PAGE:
The four teams pairing off in the state 4A girls soccer semifinals today in Puyallup know each other very well.
But in these cases, familiarity has bred respect.
The opener pairs Skyline and Tahoma in yet another crossing of paths that includes the two previous state playoffs.
The nightcap matches Bellarmine Prep and Gig Harbor, whose common threads reach beyond their Narrow League rivalry.
“I’m the coaching director (at Harbor Premier) in Gig Harbor, so a lot (of Tides players) play on our club … ,” Bellarmine Prep coach Joe Waters said. “ … Dani States, who is the coach at Gig Harbor, played for my wife, Sue, at PLU when she coached there – she was one of our captains. So there’s a lot of intertwining stuff.”
Bellarmine Prep swept the two regular-season meetings, winning 2-1 on the road and 4-0 at home.
However, Waters said his team isn’t overconfident. And States said her team isn’t afraid.
“My girls are completely confident,” she said. “… It’s not like, ‘Well, we lost to them both times and never beat them. Let’s not play them.’ They wanted them. … The girls have played outstanding this season so I think they’re totally excited to show Bellarmine who they are, because haven’t been able to show it.”
The other 4A semifinal is the rubber match of teams meeting in the playoffs for the third straight season. Skyline won on penalty kicks in 2009, while Tahoma won 1-0 in regulation last season.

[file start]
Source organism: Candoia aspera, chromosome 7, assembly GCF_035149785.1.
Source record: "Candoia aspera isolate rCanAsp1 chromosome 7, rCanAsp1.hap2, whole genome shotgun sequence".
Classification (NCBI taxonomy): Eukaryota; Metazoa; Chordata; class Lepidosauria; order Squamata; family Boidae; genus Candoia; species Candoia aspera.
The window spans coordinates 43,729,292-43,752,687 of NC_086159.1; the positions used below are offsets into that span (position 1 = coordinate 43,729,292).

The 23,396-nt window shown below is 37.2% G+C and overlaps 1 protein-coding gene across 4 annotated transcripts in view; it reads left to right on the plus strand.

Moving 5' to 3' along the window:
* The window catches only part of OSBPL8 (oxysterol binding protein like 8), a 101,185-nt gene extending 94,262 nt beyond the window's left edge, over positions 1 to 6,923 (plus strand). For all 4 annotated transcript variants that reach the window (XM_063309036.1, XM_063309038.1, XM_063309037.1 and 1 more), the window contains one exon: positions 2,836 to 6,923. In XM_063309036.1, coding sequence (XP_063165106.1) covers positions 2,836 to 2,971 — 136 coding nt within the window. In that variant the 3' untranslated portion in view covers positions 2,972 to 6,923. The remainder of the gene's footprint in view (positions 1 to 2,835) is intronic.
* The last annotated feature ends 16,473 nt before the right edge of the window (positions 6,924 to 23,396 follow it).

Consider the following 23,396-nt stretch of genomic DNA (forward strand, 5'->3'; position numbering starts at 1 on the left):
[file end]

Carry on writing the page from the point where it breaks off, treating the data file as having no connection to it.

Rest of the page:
“The teams know, I think, that we’re pretty evenly matched,” Bears coach Jason Johnson said. “… We have a pretty young team; and they’ve had to replace some pretty substantial talent – but they always seem to do it up at Skyline. So, different teams, but mentally we know each other so well there’s definitely a pattern there that I think both teams know about.”
All teams could face a couple of wild-card factors.
One is the weather, with cold, rain and perhaps even snow showers forecast.
“It’s not like it’s foreign to us,” States said. “We’ve been practicing in it. We’ve been playing in it.”
There also is the matter of a quick turnaround, because the consolation and championship matches run from 10 a.m. to 4 p.m. on Saturday.
“I think the two games in 24 hours is in some ways an advantage because you don’t have to think too much,” Johnson said. “Sometimes when teams have to think too much you can start planning for your opponent too many days in advance and you start forgetting what you do well.”
Don Ruiz, 253-597-8808 firstname.lastname@example.org twitter/donruiztnt blog.thenewstribune.com/preps